Roger Tomlin, lecturer in late Roman history at Wolfson College, Oxford, and an authority on Roman inscriptions, was finally able to decode the inscribed text.
"The tablet is not necessarily complete, but what there is consists of two columns of personal names," Tomlin told Discovery News.
He deciphered the Latin names Sacratus, Constitutus, Memorianus, Constant[...] and the Celtic names (Atr)ectus and Atidenus. Eight other names are incomplete.
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Interestingly, the scribe wrote a few of the names backward or upside down.
Experts speculated that this was probably intended to invoke "sympathetic magic" and make life especially difficult for the named and shamed individuals.
However, the motive of the curse and the curse itself remain a mystery.
"No god is named. Indeed, we cannot be sure that we have the beginning of the text," Tomlin said.
Overall, more than 200 curse tablets have been found in Britain. The largest collection was found in the thermal spring at Bath, - about 100 tablets - and are displayed in the Roman Baths Museum.
The second-largest collection is from the Roman temple at Uley, and some are displayed in the British Museum.
Most curses related to thefts and called upon a god to fulfill the malevolent wishes detailed in the inscriptions.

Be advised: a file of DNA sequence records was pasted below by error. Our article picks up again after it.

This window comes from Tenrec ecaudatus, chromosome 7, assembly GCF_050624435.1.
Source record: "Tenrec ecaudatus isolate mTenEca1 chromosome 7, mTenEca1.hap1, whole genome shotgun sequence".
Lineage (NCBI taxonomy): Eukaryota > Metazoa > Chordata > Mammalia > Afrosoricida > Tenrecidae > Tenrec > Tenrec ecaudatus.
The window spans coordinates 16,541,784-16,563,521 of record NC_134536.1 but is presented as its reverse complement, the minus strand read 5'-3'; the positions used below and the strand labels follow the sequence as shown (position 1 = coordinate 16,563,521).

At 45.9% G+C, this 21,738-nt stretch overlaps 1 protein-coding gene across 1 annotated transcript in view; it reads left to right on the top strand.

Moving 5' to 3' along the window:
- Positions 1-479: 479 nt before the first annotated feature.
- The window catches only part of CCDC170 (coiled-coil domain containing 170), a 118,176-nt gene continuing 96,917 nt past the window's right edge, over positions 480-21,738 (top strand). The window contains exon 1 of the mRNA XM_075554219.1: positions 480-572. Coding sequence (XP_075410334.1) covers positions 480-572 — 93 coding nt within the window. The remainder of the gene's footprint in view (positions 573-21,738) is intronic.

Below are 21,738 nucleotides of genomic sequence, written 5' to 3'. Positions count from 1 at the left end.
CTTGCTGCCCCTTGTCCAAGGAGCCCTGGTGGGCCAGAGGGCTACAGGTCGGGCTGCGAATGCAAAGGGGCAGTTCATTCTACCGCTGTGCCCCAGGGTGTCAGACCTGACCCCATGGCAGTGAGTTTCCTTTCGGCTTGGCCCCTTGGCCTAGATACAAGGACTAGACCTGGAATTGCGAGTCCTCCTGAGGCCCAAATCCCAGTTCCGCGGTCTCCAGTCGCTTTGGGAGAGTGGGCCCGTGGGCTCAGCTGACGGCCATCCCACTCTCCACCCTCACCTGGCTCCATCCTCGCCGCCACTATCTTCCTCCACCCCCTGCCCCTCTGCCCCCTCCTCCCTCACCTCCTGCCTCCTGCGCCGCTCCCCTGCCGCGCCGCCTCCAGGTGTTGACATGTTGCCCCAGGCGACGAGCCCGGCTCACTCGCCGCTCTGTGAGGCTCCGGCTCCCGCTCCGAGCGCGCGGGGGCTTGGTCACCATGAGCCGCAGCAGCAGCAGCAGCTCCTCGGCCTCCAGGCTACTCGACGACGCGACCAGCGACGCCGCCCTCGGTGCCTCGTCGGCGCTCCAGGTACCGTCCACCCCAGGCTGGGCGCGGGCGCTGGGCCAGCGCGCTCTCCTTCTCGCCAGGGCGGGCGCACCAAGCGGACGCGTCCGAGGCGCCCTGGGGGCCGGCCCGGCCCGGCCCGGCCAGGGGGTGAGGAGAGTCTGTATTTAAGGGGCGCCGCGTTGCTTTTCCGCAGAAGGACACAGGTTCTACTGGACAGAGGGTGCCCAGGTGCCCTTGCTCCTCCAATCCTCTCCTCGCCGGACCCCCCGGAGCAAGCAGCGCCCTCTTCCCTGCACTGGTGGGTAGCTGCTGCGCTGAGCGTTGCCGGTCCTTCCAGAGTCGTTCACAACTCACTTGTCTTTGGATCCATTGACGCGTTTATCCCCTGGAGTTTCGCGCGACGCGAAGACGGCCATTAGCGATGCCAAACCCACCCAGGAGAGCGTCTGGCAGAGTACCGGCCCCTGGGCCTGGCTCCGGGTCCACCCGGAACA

One of the tablets from Bath, for example, prayed that its victim should "become as liquid as water," while another on display at the British Museum cursed "Tretia Maria and her life and mind and memory and liver and lungs mixed up together, and her words, thoughts and memory."
According to the Maidstone Area archaeologists, it is reasonable to assume that the names listed were of people who lived at the site.
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"Since the Romans were the first inhabitants of England who could read and write, they represent the earliest inhabitants of East Farleigh that we may ever be able to put a name to," they said.
Further conservation work will be carried out on the scroll starting at the end of the month. Experts hope that this will result in more letters becoming visible.
Photos: The tablet after it was unrolled. Credit: Roger Tomlin;
- The letter "R" as seen through a scanning electron microscope. Credit: Maidstone Area Archaeological Group;
– The tablet transcribed. Credit: Maidstone Area Archaeological Group.